Sponges and marine environmental balance

Sponges play a significant role in water purification, serving as a habitat for certain fish species that live and reproduce alongside them. Losing sponges can deprive these fish of their refuge. Furthermore, sponges have various other ecological roles in the marine environment.

Dr. Ammar explains that sponges have great ecological importance. They are active biological filters that feed by filtering seawater and can filter large amounts of water daily. This contributes to purifying seawater from heavy metals, oil compounds, radioactive elements, and all pollutants that enter the water column. Because of this, they are sometimes referred to as “marine sanitation workers.”

“Sponges protect themselves from harmful environmental factors such as fungi, bacteria, and viruses by producing secondary metabolites that act as antibiotics against these factors. They are known for their strong immunity and resistance to toxins.” 

Once marine predators or enemies approach the sponges, the latter fight back with a strong chemical defense. The sponges don’t produce these toxins themselves; instead, they store bacteria capable of producing these toxins.

Harmful substances in the water cannot harm sponges. For example, they can absorb mercury in amounts more than a thousand times higher than the surrounding water without getting contaminated. Sponges store these harmful substances in special repositories, thus protecting themselves from the harmful effects. However, the high levels of pollution in Syrian waters exceeded their capacity to defend against it.

Moreover, sponges are favored by medical and pharmaceutical researchers for their various capabilities. They are a valuable natural source of bioactive compounds, especially for producing antibiotics effective against antibiotic-resistant bacterial strains. These marine organisms also have applications in various industries, including medicine for artificial bones and dental fillings.

Beyond medical applications, sponges are used in nanotechnology and material sciences to study material properties and their applications. They are also utilized in maritime industries, such as protective ship coatings and optical connectors, among many others.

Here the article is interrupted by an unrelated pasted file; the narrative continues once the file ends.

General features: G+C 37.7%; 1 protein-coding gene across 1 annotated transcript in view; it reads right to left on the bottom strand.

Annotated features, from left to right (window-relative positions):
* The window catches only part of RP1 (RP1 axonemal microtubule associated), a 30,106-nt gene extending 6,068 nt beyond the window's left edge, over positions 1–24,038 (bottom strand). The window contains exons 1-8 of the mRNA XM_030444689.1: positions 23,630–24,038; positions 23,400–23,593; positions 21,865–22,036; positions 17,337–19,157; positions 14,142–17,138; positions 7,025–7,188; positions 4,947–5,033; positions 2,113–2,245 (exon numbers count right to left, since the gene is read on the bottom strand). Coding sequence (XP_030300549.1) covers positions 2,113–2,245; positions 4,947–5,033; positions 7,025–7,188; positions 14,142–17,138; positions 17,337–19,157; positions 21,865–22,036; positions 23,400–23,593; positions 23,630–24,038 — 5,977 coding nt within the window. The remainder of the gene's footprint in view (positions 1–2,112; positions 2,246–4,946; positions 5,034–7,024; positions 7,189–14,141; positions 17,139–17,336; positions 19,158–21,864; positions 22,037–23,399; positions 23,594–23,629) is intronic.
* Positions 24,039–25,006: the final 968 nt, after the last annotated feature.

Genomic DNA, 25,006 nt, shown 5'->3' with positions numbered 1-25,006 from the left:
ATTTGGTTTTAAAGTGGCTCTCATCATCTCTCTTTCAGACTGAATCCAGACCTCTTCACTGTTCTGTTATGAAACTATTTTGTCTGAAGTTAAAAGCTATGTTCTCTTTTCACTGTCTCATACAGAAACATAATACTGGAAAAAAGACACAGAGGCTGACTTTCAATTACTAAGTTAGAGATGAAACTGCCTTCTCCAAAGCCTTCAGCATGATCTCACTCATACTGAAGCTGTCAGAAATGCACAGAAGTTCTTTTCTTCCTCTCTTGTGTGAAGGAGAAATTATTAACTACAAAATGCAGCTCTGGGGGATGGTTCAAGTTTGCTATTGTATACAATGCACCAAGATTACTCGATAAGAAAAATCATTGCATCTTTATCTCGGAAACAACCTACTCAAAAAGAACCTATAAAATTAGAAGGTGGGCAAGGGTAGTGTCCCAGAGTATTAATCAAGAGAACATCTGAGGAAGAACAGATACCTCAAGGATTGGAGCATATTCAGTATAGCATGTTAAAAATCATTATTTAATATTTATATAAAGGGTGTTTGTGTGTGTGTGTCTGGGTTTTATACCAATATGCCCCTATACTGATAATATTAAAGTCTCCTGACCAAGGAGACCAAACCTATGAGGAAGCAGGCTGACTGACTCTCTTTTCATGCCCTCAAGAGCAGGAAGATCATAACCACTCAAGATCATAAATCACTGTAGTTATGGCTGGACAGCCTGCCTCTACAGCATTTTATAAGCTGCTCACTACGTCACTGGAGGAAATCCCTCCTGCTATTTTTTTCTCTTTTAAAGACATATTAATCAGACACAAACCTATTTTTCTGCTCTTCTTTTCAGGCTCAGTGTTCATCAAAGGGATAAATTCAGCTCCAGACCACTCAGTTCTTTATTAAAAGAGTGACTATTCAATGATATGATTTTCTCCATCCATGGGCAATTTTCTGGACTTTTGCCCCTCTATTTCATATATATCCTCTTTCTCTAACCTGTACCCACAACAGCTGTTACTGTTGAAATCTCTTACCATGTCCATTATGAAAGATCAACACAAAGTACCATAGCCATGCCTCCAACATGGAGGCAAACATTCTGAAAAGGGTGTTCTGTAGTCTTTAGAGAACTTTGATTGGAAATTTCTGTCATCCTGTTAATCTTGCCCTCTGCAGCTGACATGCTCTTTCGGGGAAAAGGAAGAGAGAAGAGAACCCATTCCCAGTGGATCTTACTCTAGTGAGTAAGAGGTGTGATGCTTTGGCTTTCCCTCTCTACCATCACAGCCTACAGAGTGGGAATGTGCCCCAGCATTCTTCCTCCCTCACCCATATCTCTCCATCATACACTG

Can the rediscovered sponges be preserved?

Considering their return to Syrian waters, experts propose steps to protect sponges, especially since their economic significance and potential for trade might make them attractive for random harvesting, which could endanger the marine environment again.

Dr. Al-Sheikh Ahmad emphasizes the need to first and foremost address chemical and thermal pollution in the sea, which result from oil and food factories. He also stresses the importance of building sewage treatment plants to prevent untreated sewage from reaching the sea.

To achieve success in the restoration of sponges, Dr. Al-Sheikh Ahmad believes that cooperation with international organizations and countries experienced in this field is necessary. Additionally, implementing sustainable fishing practices, combating pollution sources, and protecting marine habitats are crucial. Mohammed Salman Ibrahim suggests the construction of basins for sponge farming within coastal reserves. He mentions that three such reserves can help in the restoration of sponge habitats. Alternatively, sponges can be cultivated in floating cages similar to those used for fish farming, placed in specific clean locations away from untreated sewage discharge points.

Dr. Ammar points out that they have been conducting research on the biodiversity of sponges and associated organisms through various studies. One of their studies dates back to 2018 when field experiments were carried out for the cultivation of some sponge species using different methods. The suspension method on ropes proved to be successful, especially for the Mediterranean bath sponge. This encourages the use of this method for local sponge development in the future.

She also adds that constructing artificial reefs and placing them in some damaged environments suitable for sponge growth may be the most appropriate solution at this stage to rehabilitate these ecosystems and restore this important biological resource. However, the key remains the implementation of effective protection measures and increasing the number of marine reserves in coordination with the local community for optimal and sustainable solutions.

Leniency of penalties

Dr. Ammar emphasizes on how crucial it is to highlight the importance of sponges and their sustainability, especially among the most affected groups such as fishermen, their families, and local residents for whom the marine environment is a source of income.

In light of the information about the reappearance of sponges in Syrian waters, it appears that national environmental laws are lax and do not respond adequately to the challenges facing local ecosystems. For instance, Article 61 of Law No. 11 of 2021 imposes fines ranging from 100,000 to 200,000 Syrian pounds (8 to 16 US dollars) against anyone who catches, releases, or attempts to release sponges, in violation of Article 32 of the same law.

Article 32 requires a decision from the Ministry of Agriculture to regulate sponge fishing as well as the appropriate seasons and methods. The Directorate General of Ports should determine the conditions that should be met by boat owners, divers, and navigators on sponge fishing vessels.

Published on 18.09.2023
Reading time: 12 minutes